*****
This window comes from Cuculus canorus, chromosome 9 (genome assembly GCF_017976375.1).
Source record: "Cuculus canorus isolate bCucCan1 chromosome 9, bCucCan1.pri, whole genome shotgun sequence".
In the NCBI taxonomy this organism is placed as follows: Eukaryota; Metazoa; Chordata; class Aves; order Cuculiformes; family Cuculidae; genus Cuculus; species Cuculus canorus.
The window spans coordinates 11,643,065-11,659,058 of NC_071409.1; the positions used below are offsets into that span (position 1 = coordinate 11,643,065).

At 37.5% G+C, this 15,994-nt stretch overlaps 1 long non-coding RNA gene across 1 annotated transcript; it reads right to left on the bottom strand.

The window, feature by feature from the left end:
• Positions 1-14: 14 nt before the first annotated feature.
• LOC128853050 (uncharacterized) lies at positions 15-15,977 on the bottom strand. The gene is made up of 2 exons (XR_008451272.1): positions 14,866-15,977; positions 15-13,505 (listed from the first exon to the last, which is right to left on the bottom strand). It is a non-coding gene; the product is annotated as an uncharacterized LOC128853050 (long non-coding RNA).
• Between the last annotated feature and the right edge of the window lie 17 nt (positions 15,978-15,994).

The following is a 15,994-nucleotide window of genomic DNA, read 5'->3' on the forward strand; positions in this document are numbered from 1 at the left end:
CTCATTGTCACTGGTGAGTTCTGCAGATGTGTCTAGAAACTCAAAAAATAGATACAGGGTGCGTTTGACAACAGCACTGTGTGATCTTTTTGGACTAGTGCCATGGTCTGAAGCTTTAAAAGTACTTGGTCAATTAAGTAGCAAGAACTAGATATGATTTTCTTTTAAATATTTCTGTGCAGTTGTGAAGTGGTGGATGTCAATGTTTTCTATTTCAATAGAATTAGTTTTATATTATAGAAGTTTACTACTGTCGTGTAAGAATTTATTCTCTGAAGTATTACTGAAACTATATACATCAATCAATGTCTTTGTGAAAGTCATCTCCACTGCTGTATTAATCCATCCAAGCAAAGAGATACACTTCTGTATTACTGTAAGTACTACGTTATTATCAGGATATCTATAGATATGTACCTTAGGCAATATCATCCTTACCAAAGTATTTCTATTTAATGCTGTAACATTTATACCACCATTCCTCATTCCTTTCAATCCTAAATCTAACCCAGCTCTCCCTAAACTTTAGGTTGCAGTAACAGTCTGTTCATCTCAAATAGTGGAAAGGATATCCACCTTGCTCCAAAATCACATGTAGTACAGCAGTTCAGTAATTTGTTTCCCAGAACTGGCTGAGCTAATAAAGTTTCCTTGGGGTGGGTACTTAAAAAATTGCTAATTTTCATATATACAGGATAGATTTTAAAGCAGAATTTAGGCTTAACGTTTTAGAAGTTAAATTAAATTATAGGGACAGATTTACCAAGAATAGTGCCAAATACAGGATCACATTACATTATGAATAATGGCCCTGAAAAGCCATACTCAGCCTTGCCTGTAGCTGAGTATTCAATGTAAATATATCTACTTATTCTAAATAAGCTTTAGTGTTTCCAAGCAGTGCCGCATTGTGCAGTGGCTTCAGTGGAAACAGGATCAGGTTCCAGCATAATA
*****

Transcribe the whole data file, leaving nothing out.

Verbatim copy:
This window comes from Cuculus canorus, chromosome 9 (genome assembly GCF_017976375.1).
Source record: "Cuculus canorus isolate bCucCan1 chromosome 9, bCucCan1.pri, whole genome shotgun sequence".
In the NCBI taxonomy this organism is placed as follows: Eukaryota; Metazoa; Chordata; class Aves; order Cuculiformes; family Cuculidae; genus Cuculus; species Cuculus canorus.
The window spans coordinates 11,643,065-11,659,058 of NC_071409.1; the positions used below are offsets into that span (position 1 = coordinate 11,643,065).

At 37.5% G+C, this 15,994-nt stretch overlaps 1 long non-coding RNA gene across 1 annotated transcript; it reads right to left on the bottom strand.

The window, feature by feature from the left end:
• Positions 1-14: 14 nt before the first annotated feature.
• LOC128853050 (uncharacterized) lies at positions 15-15,977 on the bottom strand. The gene is made up of 2 exons (XR_008451272.1): positions 14,866-15,977; positions 15-13,505 (listed from the first exon to the last, which is right to left on the bottom strand). It is a non-coding gene; the product is annotated as an uncharacterized LOC128853050 (long non-coding RNA).
• Between the last annotated feature and the right edge of the window lie 17 nt (positions 15,978-15,994).

The following is a 15,994-nucleotide window of genomic DNA, read 5'->3' on the forward strand; positions in this document are numbered from 1 at the left end:
CTCATTGTCACTGGTGAGTTCTGCAGATGTGTCTAGAAACTCAAAAAATAGATACAGGGTGCGTTTGACAACAGCACTGTGTGATCTTTTTGGACTAGTGCCATGGTCTGAAGCTTTAAAAGTACTTGGTCAATTAAGTAGCAAGAACTAGATATGATTTTCTTTTAAATATTTCTGTGCAGTTGTGAAGTGGTGGATGTCAATGTTTTCTATTTCAATAGAATTAGTTTTATATTATAGAAGTTTACTACTGTCGTGTAAGAATTTATTCTCTGAAGTATTACTGAAACTATATACATCAATCAATGTCTTTGTGAAAGTCATCTCCACTGCTGTATTAATCCATCCAAGCAAAGAGATACACTTCTGTATTACTGTAAGTACTACGTTATTATCAGGATATCTATAGATATGTACCTTAGGCAATATCATCCTTACCAAAGTATTTCTATTTAATGCTGTAACATTTATACCACCATTCCTCATTCCTTTCAATCCTAAATCTAACCCAGCTCTCCCTAAACTTTAGGTTGCAGTAACAGTCTGTTCATCTCAAATAGTGGAAAGGATATCCACCTTGCTCCAAAATCACATGTAGTACAGCAGTTCAGTAATTTGTTTCCCAGAACTGGCTGAGCTAATAAAGTTTCCTTGGGGTGGGTACTTAAAAAATTGCTAATTTTCATATATACAGGATAGATTTTAAAGCAGAATTTAGGCTTAACGTTTTAGAAGTTAAATTAAATTATAGGGACAGATTTACCAAGAATAGTGCCAAATACAGGATCACATTACATTATGAATAATGGCCCTGAAAAGCCATACTCAGCCTTGCCTGTAGCTGAGTATTCAATGTAAATATATCTACTTATTCTAAATAAGCTTTAGTGTTTCCAAGCAGTGCCGCATTGTGCAGTGGCTTCAGTGGAAACAGGATCAGGTTCCAGCATAATA